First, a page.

I had a chance to wear my pastor hat briefly yesterday morning. I worked on Sunday’s teaching from the time I woke up, about 5:30 or so, to around ten. Then I had to kind of slap the Dad hat on top of the pastor one when Nathan and April stopped by to talk with us.
When they left I switched over to the disaster relief hat, and we headed to Alvin to check on our Seaside team that has been working there every Wednesday since the storm. I finally heard the “Why Alvin?” story. Seems our team leader Stephanie was driving up Highway Six, praying for just the right place God wanted the, to focus ministry on. In Alvin, they stopped at a red light and prayed again. Then they saw a police officer, and in a flash if insight decided to follow him. He apparently went inside a bank, so they followed him right in and asked him where he thought the most help was needed in Alvin. He directed them to this particular neighborhood. Sounds like a God thing, doesn’t it? Yep.
I finally met the pastor of the local church there in the Alvin community. I have spoken to Pastor Domingo on the phone several times, and we have texted information back and forth, so it was good to put a face with the voice. I let him know that we now had access to some work teams through the North American Mission Board’s Send Relief organization that could help folks in the neighborhood much out their homes. He invited me to join him in a drive through the community to look for people working. He showed me the church and the issues it had. Contractors he has talked to have told him it needs some more structural posts in the center of the building. Perhaps the biggest concern is that the sub-floor on one side of the room appears to have begun a collapse. The entire side of the room slants downward from the center. Not sure what it will take to get that fixed. Next door to the church was a family hard at work on their house. Here was a home that needs serious help with being cleared out and gutted. However, they also need a loving hand.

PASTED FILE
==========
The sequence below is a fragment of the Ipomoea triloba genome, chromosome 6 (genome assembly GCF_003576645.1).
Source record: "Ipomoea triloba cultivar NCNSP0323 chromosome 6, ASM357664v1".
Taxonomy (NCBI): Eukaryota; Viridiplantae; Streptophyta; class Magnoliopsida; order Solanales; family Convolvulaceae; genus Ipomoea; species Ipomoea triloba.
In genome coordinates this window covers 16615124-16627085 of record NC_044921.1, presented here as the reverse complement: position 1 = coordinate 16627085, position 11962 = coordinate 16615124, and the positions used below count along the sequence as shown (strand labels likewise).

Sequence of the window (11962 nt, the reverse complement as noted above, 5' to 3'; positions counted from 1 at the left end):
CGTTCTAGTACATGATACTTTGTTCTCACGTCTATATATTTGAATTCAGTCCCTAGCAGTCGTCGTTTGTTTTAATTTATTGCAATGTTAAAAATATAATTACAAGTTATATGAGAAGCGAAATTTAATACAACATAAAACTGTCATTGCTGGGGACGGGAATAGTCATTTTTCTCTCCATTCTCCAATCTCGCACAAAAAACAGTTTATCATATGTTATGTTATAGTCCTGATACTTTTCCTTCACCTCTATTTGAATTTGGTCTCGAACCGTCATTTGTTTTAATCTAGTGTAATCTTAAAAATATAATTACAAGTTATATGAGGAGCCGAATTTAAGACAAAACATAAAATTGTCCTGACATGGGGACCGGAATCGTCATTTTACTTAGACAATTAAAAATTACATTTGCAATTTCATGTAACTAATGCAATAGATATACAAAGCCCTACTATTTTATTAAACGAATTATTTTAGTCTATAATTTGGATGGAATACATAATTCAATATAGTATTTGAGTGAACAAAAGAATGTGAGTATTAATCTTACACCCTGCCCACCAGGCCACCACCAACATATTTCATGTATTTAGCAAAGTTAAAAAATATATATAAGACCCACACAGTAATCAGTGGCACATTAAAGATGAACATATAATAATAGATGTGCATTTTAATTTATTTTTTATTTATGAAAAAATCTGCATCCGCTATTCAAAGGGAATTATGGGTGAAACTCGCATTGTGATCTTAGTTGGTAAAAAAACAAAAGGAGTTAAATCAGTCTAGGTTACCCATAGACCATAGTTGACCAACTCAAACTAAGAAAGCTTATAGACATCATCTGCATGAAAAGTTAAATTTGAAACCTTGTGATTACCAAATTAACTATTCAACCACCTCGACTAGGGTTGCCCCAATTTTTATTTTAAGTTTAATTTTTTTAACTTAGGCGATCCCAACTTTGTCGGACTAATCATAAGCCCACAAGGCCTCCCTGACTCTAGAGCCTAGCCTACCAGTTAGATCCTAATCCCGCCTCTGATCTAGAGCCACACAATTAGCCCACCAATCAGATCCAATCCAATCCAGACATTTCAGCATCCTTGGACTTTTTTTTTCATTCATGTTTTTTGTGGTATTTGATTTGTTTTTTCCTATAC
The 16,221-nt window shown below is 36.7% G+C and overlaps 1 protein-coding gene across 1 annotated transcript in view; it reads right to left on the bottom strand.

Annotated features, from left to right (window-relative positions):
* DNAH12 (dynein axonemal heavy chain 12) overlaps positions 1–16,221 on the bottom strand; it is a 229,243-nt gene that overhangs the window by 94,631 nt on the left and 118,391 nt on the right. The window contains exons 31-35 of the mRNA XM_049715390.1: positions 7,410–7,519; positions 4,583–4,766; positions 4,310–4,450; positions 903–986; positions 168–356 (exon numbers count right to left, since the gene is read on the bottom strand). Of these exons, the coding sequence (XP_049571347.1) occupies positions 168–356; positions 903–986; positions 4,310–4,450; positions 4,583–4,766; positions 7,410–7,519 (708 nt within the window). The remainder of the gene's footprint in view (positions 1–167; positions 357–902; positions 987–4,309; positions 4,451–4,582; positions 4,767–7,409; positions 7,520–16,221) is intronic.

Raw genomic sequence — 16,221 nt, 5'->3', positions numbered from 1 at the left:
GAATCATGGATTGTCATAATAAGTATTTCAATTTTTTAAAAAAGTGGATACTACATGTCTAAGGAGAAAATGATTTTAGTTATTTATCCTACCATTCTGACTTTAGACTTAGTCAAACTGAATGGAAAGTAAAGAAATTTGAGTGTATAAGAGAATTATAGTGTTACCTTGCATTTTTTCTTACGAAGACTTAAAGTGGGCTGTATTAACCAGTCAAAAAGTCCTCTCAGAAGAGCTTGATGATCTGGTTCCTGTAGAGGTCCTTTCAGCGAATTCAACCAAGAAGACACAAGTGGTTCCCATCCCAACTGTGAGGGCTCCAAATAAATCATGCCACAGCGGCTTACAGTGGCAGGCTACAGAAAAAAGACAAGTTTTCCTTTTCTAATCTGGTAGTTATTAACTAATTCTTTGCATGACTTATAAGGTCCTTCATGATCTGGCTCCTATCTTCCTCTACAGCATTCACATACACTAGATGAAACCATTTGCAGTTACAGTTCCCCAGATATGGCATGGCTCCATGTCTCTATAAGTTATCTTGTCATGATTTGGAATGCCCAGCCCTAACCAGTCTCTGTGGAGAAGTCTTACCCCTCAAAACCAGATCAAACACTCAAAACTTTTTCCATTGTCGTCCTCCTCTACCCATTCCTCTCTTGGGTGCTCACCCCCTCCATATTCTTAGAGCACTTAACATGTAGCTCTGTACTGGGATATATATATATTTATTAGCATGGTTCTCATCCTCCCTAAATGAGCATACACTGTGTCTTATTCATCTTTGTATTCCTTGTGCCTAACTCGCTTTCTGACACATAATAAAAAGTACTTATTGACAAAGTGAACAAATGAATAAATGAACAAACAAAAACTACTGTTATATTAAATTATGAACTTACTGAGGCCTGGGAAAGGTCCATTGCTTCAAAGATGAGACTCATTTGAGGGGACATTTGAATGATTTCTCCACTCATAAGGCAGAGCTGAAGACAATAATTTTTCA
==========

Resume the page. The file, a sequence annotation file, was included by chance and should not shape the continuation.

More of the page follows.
On the one hand, here at around four weeks after the storm they have still not been able to remove everything from their home, much less get the moldy walls down. Why? The husband and provider works in Afghanistan and had to get special permission from his company to come home for a few days to help. He is only there for a few more days before he has to fly back. Any heavy lifting that has been done began a day or so ago when he finally got home and a family member was able to come help. It will stop when he leaves, because like him, everyone else in the family has to return to work. He asked me if I wanted to see the inside of the house, so I joined him on a personalized tour.
The house itself is in really bad shape. There are even holes in the floor that they had nailed pieces of wood over because they had nearly fallen through. Lots of furniture was still inside the house, with belongings piled high on top to try to keep them out of the flood waters as they rose. All evidence of the need for some serious, strong help. As we entered one particular room I could sense a change in my host’s demeanor. A large piece of plywood separated the room from the rest of the house. A hospital bed piled with belongings was the focal point, and the other bedroom furniture appeared intact, carefully protected in place. Sports memorabilia from the Rockets and Astros still hung on the walls. With a tear in his eye my guide told his story. Their son had been in an accident and was confined to bed. This bed. They had cared for him for ten years here in their home, and about a month ago the son died. They are reluctant to let anyone else touch the room’s contents until they have a chance to go through everything, piece by piece. Hence the need for a loving hand as well.